2018 Gill Flying 11 National Championships
Manly 16' Skiff Club
Dates: 13th - 19th January 2018
'The sea was angry today my friend' as George Castanzza of Seinfeld fame would have put it.......
Thursday 15th January 2009
The race committee Chairman Iain Murray and his committee Hugh Leicester, Bill Cromarty, Roger Mathews and PRO Peter Moore, together with the Regatta Chairman and Flying Eleven National President David Price sitting in, held a meeting at 7:45am and studied the weather predictions for today from an unrivalled source, as well as the BOM and local Costal Patrol. It was expected that the breeze would build over the day, expecting 35kts+ around 2pm from the south. At Eden, this is a land breeze.
The Flying Elevens possessed a very well credentialed RC with Iain being past VP in charge of safety and rescue of the eastern seaboard and an unsurpassed sailing experience as chair, Hugh Leicester the past 5 years being 2IC for the Laser Worlds, Bill Cromarty the Tasmanian Flying Eleven President and National Race Committee member for the past 3 years, Roger Mathews the TBYC Commodore with a wealth of local knowledge and experience and of course Peter Moor with a list of achievements and race officer credentials without equal.
The interpretation from all this information was that the breeze would go from a varied swinging 6kts to a steadier 14-18kts by noon. Understandably, much discussion took place and a decision was made to post the AP over 1 at to allow the breeze to establish and enable the course to be set without undue delay for the kids on water. The AP over 1 went up at 8:30am.
By 9:30, the PRO and the TBYC team were having considerable difficulty setting a proper course. The fleet were crossing back and forth witnessing the start boat swing back and forth 30deg every few minutes. The wing mark was also significantly dragging with the TBYC support boat attempting to re-set it in very trying conditions.
By 10:15, we had our first start sequence underway. The wind fluctuating 12-14kts was still swinging 20deg+ but the fleet were raring to go. Inevitably after two general recalls and an incident with a boat hooking up the pin end line 40 seconds before one start, the race got underway at 11am.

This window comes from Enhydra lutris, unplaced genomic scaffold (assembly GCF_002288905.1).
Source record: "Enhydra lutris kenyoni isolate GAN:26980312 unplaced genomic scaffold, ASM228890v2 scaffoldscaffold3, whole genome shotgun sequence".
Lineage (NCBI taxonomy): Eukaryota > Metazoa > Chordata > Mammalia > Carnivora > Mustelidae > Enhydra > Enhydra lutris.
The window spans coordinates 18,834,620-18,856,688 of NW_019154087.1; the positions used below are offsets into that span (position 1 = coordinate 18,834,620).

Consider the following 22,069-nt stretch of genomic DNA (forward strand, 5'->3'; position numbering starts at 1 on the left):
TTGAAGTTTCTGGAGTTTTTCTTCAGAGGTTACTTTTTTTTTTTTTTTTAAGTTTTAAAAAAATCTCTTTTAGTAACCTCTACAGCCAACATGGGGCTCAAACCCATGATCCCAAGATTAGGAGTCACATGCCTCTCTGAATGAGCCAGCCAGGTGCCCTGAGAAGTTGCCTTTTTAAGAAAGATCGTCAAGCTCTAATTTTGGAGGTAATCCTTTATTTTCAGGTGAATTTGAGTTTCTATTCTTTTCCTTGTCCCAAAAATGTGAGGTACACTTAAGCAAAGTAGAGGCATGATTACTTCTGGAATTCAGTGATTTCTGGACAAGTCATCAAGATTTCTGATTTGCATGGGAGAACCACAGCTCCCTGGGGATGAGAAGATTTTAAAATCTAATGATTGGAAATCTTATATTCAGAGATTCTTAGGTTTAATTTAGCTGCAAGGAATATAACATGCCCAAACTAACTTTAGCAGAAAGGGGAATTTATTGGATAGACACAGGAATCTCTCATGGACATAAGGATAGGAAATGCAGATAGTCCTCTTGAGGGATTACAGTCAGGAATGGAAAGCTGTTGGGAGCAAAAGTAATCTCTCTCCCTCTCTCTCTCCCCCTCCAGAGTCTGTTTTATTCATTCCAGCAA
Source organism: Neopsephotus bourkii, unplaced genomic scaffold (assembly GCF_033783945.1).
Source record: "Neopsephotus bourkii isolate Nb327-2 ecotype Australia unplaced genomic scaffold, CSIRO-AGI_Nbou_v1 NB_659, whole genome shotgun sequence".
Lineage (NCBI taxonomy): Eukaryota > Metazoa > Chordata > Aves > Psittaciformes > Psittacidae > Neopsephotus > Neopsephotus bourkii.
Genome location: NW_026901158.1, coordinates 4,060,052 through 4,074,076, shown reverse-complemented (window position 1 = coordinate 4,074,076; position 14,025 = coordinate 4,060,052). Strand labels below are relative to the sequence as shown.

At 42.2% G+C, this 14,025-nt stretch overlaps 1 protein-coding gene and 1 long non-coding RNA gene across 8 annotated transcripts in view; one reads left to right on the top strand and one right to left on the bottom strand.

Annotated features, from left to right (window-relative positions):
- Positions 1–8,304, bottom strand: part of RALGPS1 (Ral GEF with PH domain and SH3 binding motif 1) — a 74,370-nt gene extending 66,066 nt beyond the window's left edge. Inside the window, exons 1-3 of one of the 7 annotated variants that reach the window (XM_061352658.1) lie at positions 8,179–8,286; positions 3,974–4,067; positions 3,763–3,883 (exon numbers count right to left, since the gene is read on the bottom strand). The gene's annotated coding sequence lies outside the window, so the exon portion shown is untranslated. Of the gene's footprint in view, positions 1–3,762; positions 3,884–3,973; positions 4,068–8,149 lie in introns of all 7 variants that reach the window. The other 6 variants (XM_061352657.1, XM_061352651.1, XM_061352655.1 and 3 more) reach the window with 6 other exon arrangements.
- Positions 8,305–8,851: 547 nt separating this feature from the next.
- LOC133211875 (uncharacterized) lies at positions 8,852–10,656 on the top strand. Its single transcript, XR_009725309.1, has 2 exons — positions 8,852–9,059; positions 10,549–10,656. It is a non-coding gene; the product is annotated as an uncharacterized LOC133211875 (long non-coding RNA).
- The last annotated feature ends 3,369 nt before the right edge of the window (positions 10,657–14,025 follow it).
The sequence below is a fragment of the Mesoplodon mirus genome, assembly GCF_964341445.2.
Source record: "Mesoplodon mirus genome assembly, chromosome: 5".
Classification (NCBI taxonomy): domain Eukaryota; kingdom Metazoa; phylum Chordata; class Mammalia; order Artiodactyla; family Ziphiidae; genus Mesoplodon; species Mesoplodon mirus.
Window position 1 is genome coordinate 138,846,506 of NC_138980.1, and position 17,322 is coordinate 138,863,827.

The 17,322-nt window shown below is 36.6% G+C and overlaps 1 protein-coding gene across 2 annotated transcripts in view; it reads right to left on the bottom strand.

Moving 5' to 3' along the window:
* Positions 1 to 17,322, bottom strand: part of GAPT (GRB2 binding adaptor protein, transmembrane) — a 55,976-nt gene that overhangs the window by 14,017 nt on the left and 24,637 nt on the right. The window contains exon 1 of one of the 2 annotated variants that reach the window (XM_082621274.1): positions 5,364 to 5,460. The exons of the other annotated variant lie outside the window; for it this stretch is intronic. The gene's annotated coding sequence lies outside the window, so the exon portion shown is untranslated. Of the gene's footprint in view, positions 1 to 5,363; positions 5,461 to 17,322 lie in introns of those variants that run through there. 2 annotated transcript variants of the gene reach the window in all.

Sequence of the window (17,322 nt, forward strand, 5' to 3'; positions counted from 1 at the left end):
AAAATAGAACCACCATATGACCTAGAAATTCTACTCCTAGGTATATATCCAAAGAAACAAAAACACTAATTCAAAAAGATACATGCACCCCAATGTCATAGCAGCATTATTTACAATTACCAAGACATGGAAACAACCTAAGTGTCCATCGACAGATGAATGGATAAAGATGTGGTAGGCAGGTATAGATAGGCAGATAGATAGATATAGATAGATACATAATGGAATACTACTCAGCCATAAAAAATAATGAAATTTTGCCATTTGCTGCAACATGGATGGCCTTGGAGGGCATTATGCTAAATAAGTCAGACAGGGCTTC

As the fleet advanced to the top mark, the swell increased to 2-3 meters and the chop from a very quickly building southerly, the crews found themselves fighting much harder than the preceding races of the regatta as they chomped there way into the conditions on starboard. Once tacking to port, the fleet arguably had one of their most thrilling moments they will ever encounter riding down the face of these waves at breakneck speeds.
Nearly all the fleet tackled the first work from the left. However, 1340 Xlr8 James Vandervoort and Mitchell Webb B16'SC had dived off early to the right and by the top mark, had established themselves as the lead boat with 1368 Cotton On Scott Cotton and Max Vos ASC sliding in from port tack just astern.
"The sea was angry today my friend" as George Castanzza of Seinfeld fame would have put it. The condition were now monumental and the PRO issued the instruction for his top mark boat to immediately fly the blue and white checkers and abandon the race, and get the fleet back to shore.
As the committee boats trawled through the fleet, there were many faces of disappointment but with a clear understanding that it was time to head back to Quarantine Bay, and get on with it asap.
All boats returned safely, including the support boat personnel who looked as though some of them had swum back to shore.
The AP went up after another RC meeting with the observation the wind was abating rather than building as predicted. Unfortunately, by the 2:30pm announced cut-off, the 14-19kts of the last hour was up to 22kts and it appeared the chances of another abandonment was again likely so racing was officially abandoned for the day. Of course, soon after 2:30pm the breeze dropped off, however it continued to swap sides in 30-40deg shifts.
Racing is scheduled to recommence early Friday morning not before 9am.